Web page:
Sonar … radar … electric toothbrushes. Probably only the most diehard fans of Jaws, the blockbuster movie from 1975, can immediately identify that line as one uttered by the salty sea captain Quint in the flick about a great white shark that terrorizes the seaside community of Amity Island.
Quint utters that line in defiance of the modern technology that a young upstart marine biologist named Hooper wants to bring aboard Quint’s boat to help him hunt down and kill the shark.
Quint is an old-school fisherman who doesn’t believe in the high-tech gadgetry that the younger Hooper employs. In fact, when Hooper’s assistants attempt to load an anti-shark cage onto the boat, Quint utters another one of his snippy lines: “Whaddaya got there — a portable shower or a monkey cage?”
Ironically, it is this new technology that Quint eschews that ultimately destroys the shark at the end of the movie when all else fails. After the shark proves too big and tough for old-school methods of capture, Quint finally concedes, asking Hooper, “What exactly can you do with these ‘things’ of yours?”
I think the lesson the collision repair industry can draw from one of my favorite movies of all time is: Don’t be Quint. Modern vehicles equipped with advanced driver-assistance systems (ADAS) have changed the game as far as repair goes. New, exotic substrates have altered repair plans and methodologies. We can’t be stubborn and hang onto the past; instead, we must embrace new tooling and technology to see what it can do for us. We really have no choice unless we want to put families back in unsafe vehicles. It’s a sobering and humbling revelation when we think we know it all, only to find out we have to relearn everything due to the computers on wheels rolling off assembly lines today.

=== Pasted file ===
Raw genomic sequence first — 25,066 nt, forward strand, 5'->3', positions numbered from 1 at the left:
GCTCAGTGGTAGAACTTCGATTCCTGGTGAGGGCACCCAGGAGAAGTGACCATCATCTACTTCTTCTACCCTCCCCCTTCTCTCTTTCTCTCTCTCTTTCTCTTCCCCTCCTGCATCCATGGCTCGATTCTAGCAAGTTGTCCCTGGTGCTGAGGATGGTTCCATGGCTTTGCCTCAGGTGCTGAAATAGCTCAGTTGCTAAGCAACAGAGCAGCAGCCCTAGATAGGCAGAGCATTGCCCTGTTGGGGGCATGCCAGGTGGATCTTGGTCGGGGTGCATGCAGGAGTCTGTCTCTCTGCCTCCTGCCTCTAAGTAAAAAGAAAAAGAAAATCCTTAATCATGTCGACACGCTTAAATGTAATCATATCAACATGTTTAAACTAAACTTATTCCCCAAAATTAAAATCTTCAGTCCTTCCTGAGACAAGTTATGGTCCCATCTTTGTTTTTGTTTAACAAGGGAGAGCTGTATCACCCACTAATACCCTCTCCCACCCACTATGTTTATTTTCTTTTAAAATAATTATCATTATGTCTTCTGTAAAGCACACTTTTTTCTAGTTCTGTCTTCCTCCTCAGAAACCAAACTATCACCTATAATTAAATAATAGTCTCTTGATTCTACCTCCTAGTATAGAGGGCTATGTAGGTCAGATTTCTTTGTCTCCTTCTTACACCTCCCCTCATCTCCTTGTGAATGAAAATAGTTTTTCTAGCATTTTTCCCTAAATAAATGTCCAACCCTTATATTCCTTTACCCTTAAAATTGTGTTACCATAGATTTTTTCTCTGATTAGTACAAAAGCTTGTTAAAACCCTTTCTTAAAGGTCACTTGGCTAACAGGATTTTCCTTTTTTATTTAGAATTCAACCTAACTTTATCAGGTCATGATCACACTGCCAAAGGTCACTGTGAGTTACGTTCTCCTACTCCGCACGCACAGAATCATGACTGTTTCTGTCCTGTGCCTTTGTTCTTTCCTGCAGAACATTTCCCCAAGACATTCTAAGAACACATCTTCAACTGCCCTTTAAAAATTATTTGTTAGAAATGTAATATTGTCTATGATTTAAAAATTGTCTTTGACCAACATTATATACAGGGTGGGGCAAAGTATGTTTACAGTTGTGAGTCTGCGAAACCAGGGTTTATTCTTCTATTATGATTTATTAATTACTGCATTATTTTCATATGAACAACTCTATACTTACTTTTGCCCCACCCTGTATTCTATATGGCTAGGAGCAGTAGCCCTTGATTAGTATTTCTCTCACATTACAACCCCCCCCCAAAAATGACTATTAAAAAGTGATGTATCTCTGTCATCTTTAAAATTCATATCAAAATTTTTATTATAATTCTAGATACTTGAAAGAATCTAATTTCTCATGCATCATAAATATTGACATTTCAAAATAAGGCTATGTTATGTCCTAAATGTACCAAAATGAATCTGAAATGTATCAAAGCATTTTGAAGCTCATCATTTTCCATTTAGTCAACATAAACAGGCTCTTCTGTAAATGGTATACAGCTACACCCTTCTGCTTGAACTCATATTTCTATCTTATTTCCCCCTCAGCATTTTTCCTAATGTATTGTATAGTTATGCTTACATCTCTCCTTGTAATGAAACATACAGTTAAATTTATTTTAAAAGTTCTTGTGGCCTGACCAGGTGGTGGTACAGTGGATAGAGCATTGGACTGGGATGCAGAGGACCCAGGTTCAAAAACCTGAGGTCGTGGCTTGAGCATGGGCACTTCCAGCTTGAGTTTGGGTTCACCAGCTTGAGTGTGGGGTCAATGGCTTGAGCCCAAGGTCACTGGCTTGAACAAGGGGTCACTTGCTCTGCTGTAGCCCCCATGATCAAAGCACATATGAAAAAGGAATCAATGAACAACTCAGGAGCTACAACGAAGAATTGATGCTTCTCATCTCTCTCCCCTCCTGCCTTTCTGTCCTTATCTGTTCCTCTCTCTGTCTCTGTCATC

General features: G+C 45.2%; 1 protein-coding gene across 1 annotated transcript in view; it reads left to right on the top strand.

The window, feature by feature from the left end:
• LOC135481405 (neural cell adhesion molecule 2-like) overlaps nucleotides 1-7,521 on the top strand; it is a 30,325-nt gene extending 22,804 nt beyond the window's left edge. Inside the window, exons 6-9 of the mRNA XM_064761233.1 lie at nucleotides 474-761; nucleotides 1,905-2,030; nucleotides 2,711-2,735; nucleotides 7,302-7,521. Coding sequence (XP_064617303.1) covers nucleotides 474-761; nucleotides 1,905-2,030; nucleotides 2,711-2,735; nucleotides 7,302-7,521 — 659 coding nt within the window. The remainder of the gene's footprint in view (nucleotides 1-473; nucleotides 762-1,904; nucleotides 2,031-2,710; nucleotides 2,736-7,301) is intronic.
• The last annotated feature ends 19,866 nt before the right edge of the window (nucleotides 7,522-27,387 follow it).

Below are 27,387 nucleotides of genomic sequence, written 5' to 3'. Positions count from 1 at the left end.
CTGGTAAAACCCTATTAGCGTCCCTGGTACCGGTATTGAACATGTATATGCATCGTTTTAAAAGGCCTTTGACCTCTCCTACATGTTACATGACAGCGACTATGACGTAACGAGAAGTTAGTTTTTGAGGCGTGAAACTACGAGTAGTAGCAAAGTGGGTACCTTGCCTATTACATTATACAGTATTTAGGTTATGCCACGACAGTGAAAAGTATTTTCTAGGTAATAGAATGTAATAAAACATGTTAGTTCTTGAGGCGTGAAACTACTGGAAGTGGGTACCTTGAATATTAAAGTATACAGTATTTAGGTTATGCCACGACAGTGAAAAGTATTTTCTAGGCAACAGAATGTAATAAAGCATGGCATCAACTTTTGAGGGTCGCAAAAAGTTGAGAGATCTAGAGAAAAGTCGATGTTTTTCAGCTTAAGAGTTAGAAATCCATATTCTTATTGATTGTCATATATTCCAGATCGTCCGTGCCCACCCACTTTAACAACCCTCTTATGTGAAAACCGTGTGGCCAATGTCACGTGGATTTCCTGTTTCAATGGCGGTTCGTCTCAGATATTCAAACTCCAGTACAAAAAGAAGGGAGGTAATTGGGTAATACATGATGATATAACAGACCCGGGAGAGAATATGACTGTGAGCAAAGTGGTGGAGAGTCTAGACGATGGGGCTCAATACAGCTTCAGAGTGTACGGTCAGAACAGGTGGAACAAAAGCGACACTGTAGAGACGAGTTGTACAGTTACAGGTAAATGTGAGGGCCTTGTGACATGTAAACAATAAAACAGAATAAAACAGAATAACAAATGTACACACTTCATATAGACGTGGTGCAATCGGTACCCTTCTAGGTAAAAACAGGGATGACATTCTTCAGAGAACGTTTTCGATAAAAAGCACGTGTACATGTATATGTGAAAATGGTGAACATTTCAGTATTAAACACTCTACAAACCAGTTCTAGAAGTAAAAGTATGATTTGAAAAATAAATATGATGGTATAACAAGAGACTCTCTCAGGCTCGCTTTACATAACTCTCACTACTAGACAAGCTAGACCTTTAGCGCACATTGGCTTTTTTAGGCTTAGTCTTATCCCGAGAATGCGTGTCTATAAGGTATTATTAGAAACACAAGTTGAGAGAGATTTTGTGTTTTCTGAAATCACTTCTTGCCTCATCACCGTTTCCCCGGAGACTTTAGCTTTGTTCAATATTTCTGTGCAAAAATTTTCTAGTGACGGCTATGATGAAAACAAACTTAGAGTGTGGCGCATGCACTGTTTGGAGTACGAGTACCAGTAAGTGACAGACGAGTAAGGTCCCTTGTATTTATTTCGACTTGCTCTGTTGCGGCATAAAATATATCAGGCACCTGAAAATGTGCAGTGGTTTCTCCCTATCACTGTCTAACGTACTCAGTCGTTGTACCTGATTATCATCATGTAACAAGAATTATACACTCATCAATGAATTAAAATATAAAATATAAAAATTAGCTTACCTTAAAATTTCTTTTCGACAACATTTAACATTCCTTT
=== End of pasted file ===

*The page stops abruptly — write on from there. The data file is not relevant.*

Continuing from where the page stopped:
As you may recall from the movie, Quint ended up getting swallowed whole by the relentless shark at the end. I think we can avoid a similar fate if we take on a positive attitude toward learning and education.